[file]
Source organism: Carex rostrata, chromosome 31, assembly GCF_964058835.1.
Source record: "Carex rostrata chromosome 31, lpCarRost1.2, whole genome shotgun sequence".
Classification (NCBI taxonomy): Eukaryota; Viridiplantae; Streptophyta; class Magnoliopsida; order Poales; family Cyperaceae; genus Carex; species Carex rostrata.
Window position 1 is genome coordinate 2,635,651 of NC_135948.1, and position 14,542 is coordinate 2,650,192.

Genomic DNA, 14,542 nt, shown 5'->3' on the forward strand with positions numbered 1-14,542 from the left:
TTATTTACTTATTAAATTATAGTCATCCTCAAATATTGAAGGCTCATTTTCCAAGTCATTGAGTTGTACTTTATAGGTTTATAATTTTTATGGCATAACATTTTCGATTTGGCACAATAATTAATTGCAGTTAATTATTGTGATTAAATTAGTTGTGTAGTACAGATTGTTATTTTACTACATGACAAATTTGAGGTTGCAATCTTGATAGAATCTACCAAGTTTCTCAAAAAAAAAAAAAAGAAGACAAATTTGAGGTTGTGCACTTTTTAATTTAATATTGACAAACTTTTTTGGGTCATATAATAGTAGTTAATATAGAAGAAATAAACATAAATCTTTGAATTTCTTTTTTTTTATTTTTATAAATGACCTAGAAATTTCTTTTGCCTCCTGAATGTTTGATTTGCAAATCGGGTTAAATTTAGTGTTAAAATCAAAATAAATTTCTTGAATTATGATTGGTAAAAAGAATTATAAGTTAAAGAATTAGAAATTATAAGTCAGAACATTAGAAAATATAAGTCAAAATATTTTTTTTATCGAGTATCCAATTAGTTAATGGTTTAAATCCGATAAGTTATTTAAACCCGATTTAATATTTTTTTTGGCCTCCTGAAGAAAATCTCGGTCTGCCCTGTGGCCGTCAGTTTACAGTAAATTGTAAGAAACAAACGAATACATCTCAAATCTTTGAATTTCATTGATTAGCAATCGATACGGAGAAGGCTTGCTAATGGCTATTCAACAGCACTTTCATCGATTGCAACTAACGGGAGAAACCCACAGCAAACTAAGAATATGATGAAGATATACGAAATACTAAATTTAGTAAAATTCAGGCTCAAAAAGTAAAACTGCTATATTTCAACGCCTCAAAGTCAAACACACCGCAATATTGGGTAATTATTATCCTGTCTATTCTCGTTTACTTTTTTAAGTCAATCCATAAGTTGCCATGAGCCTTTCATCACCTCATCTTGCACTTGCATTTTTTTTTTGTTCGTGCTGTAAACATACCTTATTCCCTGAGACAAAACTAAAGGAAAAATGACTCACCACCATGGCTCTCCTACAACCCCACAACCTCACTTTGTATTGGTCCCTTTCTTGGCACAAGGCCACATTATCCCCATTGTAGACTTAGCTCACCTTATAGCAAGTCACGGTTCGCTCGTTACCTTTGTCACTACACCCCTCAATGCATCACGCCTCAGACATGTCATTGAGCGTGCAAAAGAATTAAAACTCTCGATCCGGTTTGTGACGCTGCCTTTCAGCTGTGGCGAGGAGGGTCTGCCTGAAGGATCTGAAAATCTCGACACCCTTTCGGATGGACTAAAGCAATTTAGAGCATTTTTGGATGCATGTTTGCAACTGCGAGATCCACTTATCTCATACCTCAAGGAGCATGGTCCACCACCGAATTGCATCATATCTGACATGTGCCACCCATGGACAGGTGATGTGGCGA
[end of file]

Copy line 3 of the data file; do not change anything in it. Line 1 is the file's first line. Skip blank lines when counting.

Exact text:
Classification (NCBI taxonomy): Eukaryota; Viridiplantae; Streptophyta; class Magnoliopsida; order Poales; family Cyperaceae; genus Carex; species Carex rostrata.